Crying wolf over disasters undermines future warnings

ICTs and social media mean many people learn of distant hazards outside of official sources Copyright: Flickr/ DFID

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Disaster warnings can be fast, but how can we also ensure their accuracy and credibility, ask Rohan Samarajiva and Nalaka Gunawardene.

The challenge with disaster warnings is to make the best possible decisions quickly using imperfect information. With lives and livelihoods at stake, there is much pressure to get it right. But one can’t be timely and totally accurate at the same time.

Only governments can balance these factors. No other entity can take on the responsibilities and attendant liabilities of issuing public warnings that may result in mass evacuations.


  • Disaster warnings must be timely and accurate — false alarms erode public trust
  • Social media fill ‘information vacuums’, creating confusion
  • Instead, governments must use ICTs to provide clear, credible information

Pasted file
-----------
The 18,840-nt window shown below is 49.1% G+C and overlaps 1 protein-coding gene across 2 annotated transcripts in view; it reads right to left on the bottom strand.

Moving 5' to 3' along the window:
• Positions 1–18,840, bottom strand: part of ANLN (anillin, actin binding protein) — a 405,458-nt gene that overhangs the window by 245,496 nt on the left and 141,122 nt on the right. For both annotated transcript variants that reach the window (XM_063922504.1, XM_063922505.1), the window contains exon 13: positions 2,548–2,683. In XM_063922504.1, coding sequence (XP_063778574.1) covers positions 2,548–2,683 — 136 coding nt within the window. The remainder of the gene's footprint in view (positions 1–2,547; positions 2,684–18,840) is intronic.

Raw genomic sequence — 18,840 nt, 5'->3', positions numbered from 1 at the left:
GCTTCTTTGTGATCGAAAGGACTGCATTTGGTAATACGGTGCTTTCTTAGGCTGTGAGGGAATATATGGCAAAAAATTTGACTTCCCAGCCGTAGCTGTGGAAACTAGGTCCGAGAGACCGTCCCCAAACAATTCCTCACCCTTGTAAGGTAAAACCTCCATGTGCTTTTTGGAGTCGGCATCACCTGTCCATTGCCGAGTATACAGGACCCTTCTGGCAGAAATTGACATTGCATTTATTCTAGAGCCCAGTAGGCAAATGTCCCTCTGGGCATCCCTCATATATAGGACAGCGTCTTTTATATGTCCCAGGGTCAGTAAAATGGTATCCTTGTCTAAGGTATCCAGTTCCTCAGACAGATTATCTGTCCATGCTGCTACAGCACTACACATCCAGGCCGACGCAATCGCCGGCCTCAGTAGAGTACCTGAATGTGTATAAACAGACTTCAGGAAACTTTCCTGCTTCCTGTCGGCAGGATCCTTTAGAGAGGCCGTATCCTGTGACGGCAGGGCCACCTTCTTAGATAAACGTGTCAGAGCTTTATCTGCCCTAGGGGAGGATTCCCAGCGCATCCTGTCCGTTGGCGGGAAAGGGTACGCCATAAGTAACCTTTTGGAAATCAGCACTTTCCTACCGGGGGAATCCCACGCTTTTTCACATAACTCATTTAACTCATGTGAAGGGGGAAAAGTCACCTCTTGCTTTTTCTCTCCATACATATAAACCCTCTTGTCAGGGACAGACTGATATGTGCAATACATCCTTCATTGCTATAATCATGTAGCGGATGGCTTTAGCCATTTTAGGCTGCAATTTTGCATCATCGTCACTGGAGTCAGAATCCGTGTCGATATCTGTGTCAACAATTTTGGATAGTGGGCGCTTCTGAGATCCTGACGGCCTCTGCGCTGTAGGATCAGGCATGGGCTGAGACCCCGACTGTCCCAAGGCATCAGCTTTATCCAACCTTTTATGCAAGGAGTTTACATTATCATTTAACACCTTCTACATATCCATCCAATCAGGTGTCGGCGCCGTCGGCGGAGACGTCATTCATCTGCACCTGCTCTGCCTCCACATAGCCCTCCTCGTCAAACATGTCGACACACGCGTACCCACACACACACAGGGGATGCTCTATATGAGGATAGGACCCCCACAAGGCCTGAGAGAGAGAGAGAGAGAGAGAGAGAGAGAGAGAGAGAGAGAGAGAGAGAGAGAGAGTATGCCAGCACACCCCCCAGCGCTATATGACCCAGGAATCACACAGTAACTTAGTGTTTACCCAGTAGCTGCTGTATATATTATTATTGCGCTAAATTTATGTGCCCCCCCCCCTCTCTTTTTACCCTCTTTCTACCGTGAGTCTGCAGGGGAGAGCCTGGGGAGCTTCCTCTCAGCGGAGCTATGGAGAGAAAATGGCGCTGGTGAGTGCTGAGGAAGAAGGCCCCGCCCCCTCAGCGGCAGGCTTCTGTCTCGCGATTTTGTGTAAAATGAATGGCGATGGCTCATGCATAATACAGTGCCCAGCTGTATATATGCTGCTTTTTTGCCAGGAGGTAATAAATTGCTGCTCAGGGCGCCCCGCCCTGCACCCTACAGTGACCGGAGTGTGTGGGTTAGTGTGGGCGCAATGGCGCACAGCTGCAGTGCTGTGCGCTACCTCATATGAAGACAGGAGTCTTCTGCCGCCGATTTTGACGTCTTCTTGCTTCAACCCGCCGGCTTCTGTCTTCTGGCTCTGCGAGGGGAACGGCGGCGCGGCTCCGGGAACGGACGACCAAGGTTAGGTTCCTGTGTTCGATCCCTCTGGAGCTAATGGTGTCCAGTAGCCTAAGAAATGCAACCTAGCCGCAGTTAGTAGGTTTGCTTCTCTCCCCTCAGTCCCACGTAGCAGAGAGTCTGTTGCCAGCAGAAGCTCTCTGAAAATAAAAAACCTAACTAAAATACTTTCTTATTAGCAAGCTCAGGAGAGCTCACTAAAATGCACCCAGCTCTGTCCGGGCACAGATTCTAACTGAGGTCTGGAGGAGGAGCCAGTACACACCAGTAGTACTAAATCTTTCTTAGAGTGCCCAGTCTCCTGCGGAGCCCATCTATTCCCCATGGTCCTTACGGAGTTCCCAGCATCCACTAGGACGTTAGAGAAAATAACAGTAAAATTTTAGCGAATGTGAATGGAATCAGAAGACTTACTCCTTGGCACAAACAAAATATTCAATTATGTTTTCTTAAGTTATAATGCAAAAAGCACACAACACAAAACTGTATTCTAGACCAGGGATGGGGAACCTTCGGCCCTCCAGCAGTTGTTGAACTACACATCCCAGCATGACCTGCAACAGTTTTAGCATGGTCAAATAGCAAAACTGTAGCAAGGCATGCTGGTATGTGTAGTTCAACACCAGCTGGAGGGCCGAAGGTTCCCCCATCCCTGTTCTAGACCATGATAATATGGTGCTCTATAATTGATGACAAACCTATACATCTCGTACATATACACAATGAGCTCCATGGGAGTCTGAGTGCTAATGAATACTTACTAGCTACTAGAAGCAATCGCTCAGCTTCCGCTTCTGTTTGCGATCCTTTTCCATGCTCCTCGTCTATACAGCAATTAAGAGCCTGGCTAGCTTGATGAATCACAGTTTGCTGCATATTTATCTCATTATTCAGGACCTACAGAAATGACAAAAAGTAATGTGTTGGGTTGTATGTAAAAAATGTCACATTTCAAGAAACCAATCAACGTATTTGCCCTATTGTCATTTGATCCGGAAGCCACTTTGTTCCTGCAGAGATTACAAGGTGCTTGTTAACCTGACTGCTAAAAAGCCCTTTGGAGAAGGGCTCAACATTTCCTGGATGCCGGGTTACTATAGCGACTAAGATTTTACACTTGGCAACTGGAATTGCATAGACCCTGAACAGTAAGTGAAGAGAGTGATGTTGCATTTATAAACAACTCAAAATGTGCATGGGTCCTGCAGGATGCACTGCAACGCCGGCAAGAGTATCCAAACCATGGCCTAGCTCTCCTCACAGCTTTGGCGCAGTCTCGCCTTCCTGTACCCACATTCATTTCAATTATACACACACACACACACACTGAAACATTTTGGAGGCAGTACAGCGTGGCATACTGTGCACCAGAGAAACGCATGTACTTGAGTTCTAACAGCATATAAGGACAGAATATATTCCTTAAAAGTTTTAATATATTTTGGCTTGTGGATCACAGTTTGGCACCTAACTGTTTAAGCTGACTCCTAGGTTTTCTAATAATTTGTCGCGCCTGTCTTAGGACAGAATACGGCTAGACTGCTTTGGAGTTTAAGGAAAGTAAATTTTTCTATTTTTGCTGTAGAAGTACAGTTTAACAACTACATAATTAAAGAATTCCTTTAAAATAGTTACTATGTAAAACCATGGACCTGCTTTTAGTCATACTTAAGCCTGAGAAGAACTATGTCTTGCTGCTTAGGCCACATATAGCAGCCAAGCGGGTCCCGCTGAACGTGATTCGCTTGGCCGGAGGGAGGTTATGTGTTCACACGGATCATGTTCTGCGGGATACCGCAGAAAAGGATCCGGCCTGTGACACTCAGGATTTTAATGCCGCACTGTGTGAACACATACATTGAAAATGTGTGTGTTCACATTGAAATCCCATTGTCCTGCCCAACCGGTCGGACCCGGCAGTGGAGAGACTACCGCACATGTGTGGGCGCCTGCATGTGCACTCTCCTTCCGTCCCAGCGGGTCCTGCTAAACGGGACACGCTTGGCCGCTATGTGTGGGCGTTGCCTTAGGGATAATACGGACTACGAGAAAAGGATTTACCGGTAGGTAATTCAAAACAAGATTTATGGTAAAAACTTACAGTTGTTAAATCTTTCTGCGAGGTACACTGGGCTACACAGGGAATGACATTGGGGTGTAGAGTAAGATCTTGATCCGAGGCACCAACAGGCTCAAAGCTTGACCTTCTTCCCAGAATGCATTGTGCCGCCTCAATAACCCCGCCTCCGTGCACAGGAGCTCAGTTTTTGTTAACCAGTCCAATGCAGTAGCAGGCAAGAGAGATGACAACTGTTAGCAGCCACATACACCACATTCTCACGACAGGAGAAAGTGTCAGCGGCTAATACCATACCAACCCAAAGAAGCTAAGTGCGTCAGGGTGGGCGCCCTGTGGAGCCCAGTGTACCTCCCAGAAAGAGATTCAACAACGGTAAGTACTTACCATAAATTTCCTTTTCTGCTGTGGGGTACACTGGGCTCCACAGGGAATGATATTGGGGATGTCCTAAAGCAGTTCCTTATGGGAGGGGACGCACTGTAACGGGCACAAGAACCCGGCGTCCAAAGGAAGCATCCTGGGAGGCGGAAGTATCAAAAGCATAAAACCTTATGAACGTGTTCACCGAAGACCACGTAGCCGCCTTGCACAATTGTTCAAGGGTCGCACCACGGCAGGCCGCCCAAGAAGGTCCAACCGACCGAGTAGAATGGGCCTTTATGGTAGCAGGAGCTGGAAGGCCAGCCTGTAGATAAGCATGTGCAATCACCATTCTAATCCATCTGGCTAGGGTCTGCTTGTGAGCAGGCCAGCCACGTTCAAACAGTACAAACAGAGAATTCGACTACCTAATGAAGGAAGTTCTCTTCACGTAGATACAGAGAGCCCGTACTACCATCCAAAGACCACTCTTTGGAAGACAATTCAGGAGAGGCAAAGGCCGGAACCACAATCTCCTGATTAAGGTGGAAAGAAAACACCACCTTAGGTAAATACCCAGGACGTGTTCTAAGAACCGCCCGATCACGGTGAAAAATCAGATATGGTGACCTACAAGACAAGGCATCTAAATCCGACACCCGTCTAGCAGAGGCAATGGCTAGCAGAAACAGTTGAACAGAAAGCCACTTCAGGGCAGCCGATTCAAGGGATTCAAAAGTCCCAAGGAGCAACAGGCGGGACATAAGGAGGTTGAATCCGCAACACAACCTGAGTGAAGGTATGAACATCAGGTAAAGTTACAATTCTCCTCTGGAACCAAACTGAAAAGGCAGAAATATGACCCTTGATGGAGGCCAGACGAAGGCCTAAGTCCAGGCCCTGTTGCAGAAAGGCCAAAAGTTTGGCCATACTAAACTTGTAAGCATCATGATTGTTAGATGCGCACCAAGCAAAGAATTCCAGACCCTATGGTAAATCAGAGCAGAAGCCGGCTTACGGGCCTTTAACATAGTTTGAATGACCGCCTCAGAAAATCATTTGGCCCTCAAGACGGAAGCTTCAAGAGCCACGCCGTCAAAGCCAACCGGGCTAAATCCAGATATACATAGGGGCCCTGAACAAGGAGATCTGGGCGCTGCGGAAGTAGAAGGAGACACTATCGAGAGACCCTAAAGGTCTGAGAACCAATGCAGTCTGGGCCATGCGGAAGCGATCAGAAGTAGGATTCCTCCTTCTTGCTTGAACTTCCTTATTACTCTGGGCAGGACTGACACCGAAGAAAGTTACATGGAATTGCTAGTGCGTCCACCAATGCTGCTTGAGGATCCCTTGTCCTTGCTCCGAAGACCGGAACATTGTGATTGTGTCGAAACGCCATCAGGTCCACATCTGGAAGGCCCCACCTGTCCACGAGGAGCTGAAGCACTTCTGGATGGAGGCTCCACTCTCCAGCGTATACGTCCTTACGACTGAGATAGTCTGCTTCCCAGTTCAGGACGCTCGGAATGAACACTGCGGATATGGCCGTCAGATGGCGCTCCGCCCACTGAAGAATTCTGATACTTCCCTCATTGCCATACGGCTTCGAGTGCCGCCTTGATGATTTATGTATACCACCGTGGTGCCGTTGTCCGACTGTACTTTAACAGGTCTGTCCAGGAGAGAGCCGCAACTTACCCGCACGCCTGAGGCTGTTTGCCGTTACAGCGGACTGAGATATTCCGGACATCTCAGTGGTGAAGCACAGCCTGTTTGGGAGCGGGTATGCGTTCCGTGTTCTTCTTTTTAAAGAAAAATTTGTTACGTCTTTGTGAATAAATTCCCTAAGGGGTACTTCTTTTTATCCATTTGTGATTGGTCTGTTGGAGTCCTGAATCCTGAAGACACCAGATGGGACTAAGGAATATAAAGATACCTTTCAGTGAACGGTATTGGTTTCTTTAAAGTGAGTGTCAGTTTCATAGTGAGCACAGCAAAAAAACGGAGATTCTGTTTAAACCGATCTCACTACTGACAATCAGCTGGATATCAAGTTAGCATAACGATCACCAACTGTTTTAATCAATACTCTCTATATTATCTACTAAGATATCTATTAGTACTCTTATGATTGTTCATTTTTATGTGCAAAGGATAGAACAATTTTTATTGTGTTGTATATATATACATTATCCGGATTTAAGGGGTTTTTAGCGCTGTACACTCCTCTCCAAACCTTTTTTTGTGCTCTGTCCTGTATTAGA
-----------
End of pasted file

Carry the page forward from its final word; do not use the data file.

Timely decisions taken on the basis of the best available evidence require clear protocols within government. But often, turf wars and the lack of a clear demarcation of authority between different actors slow decision-making.

Now, social media are making this delicate balance even harder. To remain effective in the always-connected and chattering global village, disaster managers have to rethink their strategies for engaging with people at risk.

Tight warning window

Rapid onset disasters — such as tsunamis or flash floods — only allow a very tight window from detection to impact. Others, such as cyclones and floods, may come within a few hours or days of detection.

For those who must respond to potential hazards, it is a race against time. The errors that can occur in detection and rapid decision-making fall into two categories.

First is a missed alarm, when telltale signs are ignored, or those with access to data about a looming disaster simply fail to connect the dots.